The Judas Blade
Betsy Brand, an actress in the relaxed culture of Restoration England, is doing well financially, but her friends and family are not. Being an all-round nice person, she decides to help them out. Unfortunately, the only way to acquire the sums needed is to visit an old acquaintance, Lord Caradoc, who had been keen to recruit her as a “Crown Intelligencer” – basically a spy – and to accept his offer.
Caradoc is short of female agents with acting abilities, and Betsy is immediately thrown into uncovering a Republican plot. This involves assuming a variety of identities in England and the United Provinces, and a succession of assaults, murders, interrogations, thefts and all the other activities that go with a career in espionage.
Period feel is rather lacking. There is not enough description of the world Betsy inhabits, and generally she comes over as being too modern, too heroic and altogether too lucky. Her acceptance as an agent by her colleagues is far too convenient, and their foibles, although interesting, are also very clichéd.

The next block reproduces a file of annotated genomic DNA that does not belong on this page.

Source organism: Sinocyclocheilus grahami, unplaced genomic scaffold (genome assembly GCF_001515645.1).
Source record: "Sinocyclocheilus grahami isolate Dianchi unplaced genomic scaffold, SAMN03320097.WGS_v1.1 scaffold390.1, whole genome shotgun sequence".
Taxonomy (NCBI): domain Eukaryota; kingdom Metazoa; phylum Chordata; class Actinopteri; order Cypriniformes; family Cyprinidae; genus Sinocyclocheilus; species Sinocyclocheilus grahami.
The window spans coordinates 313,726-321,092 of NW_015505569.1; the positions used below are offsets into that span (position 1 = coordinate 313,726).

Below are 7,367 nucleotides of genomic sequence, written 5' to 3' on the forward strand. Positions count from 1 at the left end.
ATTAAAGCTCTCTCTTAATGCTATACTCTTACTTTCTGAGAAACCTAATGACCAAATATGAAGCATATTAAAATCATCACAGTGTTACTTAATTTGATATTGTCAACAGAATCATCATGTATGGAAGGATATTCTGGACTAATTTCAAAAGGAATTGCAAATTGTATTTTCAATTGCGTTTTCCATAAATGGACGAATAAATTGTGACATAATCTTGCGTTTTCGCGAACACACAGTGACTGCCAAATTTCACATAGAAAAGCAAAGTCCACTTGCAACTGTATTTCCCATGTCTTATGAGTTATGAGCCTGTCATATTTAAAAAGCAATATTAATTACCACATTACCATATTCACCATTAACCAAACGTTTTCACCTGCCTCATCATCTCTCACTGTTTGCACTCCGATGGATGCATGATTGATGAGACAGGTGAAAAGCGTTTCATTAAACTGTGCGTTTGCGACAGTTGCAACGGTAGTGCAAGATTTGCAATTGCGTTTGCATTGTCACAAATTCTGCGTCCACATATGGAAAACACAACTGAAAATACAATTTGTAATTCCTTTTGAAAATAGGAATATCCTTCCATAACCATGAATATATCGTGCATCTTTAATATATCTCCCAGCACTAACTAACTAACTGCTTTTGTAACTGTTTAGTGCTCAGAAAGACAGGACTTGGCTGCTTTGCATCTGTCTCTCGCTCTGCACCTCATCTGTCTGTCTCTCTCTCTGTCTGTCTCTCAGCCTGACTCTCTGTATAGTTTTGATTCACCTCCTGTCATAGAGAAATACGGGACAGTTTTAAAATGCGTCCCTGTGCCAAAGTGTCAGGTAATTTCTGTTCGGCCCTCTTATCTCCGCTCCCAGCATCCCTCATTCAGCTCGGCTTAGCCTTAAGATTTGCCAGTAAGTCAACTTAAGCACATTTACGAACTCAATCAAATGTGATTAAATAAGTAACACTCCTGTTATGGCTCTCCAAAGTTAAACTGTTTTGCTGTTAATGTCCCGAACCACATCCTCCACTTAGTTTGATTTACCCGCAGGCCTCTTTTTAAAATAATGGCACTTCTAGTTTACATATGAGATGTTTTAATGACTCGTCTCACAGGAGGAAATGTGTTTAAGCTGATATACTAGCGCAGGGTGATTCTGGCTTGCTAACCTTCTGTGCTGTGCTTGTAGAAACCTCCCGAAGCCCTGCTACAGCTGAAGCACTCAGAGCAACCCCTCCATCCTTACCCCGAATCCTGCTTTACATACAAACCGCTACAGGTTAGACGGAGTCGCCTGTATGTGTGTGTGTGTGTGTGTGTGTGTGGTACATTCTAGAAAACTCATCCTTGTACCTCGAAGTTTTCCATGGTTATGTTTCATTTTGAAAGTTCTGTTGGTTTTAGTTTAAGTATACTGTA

As I was collating these shortcomings in my mind, I suddenly realised I had read a third of the book in one sitting! It might be rather lightweight, but The Judas Blade is a real page-turner. The steady unravelling of the plot is genuinely exciting, and there is a lot of fast-paced action, although the final resolution is a bit flat. There are far worse ways of spending your time.